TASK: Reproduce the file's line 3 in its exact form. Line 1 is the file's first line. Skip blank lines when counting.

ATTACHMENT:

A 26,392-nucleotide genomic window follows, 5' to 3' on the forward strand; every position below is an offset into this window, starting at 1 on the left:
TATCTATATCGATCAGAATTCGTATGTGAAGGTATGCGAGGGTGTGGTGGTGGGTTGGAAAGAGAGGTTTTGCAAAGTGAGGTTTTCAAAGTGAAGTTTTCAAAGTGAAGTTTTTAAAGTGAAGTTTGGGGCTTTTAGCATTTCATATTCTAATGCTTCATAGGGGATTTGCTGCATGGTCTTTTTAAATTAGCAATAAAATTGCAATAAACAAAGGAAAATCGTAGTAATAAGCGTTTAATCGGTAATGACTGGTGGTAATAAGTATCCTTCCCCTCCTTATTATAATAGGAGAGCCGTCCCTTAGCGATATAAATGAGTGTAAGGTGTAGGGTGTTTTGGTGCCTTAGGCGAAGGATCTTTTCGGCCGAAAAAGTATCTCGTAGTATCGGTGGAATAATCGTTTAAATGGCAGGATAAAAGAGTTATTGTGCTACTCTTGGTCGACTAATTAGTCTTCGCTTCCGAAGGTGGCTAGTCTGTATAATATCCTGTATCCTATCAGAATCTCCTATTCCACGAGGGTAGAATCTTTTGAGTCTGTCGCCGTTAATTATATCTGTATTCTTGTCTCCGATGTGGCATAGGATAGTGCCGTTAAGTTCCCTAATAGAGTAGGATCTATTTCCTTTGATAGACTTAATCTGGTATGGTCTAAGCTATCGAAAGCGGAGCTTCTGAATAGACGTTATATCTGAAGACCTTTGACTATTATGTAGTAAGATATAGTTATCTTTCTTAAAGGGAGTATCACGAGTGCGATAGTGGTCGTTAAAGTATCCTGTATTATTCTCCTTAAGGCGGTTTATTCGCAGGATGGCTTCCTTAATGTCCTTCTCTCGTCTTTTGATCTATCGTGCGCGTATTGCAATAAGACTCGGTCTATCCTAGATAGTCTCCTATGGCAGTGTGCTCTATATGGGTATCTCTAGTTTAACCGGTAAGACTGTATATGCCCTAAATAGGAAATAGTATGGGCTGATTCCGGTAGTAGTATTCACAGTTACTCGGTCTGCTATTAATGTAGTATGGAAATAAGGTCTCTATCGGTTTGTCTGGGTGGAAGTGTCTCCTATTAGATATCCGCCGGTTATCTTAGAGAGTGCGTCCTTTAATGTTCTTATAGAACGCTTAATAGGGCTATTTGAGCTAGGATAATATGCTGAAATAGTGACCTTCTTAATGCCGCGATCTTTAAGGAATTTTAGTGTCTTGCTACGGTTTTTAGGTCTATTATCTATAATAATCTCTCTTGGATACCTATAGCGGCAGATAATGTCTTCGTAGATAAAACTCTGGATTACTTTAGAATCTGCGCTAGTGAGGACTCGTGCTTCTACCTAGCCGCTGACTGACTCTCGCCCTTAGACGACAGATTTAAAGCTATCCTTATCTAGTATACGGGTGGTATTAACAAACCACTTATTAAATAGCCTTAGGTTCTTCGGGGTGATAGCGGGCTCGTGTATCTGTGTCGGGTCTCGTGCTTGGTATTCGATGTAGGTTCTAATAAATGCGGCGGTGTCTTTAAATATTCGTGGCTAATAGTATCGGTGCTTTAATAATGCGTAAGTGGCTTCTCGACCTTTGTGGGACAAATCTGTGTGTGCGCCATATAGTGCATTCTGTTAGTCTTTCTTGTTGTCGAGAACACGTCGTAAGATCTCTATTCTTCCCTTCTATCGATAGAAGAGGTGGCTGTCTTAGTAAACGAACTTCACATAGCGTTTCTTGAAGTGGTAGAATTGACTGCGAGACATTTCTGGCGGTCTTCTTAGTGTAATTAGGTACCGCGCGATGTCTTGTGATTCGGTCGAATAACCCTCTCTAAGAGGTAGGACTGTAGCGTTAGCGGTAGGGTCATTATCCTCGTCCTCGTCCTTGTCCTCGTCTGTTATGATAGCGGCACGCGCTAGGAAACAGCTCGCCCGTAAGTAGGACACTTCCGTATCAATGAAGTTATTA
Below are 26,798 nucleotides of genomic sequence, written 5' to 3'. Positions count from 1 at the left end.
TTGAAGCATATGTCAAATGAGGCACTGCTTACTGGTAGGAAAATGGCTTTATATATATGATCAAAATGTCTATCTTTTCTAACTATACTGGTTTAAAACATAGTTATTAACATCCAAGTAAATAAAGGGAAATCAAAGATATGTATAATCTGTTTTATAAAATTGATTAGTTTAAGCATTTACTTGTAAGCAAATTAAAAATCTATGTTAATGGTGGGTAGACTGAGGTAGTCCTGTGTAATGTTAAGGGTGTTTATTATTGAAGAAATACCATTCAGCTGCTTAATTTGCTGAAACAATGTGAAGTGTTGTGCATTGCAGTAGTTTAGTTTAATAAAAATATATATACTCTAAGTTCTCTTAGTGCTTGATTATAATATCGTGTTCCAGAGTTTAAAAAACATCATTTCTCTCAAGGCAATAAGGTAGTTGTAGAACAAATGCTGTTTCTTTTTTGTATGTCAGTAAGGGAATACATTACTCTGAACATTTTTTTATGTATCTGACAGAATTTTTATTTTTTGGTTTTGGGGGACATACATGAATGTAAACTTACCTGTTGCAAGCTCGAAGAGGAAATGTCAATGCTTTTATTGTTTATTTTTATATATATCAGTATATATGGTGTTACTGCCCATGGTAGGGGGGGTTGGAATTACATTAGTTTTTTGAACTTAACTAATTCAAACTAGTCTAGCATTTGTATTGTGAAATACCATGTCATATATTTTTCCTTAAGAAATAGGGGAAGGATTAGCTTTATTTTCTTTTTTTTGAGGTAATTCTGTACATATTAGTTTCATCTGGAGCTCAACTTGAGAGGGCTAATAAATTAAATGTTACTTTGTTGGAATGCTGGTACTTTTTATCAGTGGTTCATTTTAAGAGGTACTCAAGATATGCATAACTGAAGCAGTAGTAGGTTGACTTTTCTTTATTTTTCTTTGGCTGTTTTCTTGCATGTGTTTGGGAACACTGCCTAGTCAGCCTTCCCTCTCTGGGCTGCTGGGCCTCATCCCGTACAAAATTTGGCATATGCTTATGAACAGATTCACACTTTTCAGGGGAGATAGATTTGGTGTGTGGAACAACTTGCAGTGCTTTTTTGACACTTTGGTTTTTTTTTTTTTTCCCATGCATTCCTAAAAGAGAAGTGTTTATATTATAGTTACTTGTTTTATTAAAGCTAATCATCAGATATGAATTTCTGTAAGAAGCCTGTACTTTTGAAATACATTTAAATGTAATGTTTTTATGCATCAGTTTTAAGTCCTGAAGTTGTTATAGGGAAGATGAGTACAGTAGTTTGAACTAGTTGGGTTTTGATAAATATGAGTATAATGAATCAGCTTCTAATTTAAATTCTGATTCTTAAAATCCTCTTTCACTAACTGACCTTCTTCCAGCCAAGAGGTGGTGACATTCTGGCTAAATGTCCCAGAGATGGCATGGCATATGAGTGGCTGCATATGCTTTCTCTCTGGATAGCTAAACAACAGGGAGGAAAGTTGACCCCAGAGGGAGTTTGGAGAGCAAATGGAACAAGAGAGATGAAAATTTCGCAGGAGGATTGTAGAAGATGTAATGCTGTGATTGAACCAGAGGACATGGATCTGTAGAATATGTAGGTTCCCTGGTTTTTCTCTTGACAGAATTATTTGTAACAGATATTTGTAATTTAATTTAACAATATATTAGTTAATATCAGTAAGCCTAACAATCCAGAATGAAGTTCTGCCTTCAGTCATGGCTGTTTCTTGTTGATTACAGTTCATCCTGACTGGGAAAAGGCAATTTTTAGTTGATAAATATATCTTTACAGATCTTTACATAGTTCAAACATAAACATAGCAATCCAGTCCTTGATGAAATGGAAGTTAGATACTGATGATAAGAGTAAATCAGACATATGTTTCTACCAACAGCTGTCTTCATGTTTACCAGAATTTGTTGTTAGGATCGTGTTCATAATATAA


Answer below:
Below are 26,798 nucleotides of genomic sequence, written 5' to 3'. Positions count from 1 at the left end.